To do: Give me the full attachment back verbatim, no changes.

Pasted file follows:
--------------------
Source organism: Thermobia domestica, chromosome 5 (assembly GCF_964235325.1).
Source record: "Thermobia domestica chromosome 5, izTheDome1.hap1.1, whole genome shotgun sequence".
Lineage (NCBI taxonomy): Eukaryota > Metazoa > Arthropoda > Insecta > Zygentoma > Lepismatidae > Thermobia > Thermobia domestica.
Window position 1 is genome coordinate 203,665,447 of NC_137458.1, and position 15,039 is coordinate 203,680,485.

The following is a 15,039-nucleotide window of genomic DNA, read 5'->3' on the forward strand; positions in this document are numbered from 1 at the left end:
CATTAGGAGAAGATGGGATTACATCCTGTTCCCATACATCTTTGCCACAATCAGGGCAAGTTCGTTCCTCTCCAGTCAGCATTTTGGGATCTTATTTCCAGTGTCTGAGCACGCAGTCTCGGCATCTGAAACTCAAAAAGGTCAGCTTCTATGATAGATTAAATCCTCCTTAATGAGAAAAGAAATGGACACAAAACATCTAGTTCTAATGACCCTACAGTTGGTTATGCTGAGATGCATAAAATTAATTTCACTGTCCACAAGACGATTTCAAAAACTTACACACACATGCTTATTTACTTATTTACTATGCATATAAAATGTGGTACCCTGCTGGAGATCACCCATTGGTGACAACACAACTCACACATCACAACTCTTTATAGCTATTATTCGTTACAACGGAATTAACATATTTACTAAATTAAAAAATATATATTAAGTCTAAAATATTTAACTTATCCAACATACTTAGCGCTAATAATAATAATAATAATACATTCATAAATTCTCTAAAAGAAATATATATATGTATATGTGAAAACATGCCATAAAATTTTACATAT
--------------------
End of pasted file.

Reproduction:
Source organism: Thermobia domestica, chromosome 5 (assembly GCF_964235325.1).
Source record: "Thermobia domestica chromosome 5, izTheDome1.hap1.1, whole genome shotgun sequence".
Lineage (NCBI taxonomy): Eukaryota > Metazoa > Arthropoda > Insecta > Zygentoma > Lepismatidae > Thermobia > Thermobia domestica.
Window position 1 is genome coordinate 203,665,447 of NC_137458.1, and position 15,039 is coordinate 203,680,485.

The following is a 15,039-nucleotide window of genomic DNA, read 5'->3' on the forward strand; positions in this document are numbered from 1 at the left end:
CATTAGGAGAAGATGGGATTACATCCTGTTCCCATACATCTTTGCCACAATCAGGGCAAGTTCGTTCCTCTCCAGTCAGCATTTTGGGATCTTATTTCCAGTGTCTGAGCACGCAGTCTCGGCATCTGAAACTCAAAAAGGTCAGCTTCTATGATAGATTAAATCCTCCTTAATGAGAAAAGAAATGGACACAAAACATCTAGTTCTAATGACCCTACAGTTGGTTATGCTGAGATGCATAAAATTAATTTCACTGTCCACAAGACGATTTCAAAAACTTACACACACATGCTTATTTACTTATTTACTATGCATATAAAATGTGGTACCCTGCTGGAGATCACCCATTGGTGACAACACAACTCACACATCACAACTCTTTATAGCTATTATTCGTTACAACGGAATTAACATATTTACTAAATTAAAAAATATATATTAAGTCTAAAATATTTAACTTATCCAACATACTTAGCGCTAATAATAATAATAATAATACATTCATAAATTCTCTAAAAGAAATATATATATGTATATGTGAAAACATGCCATAAAATTTTACATAT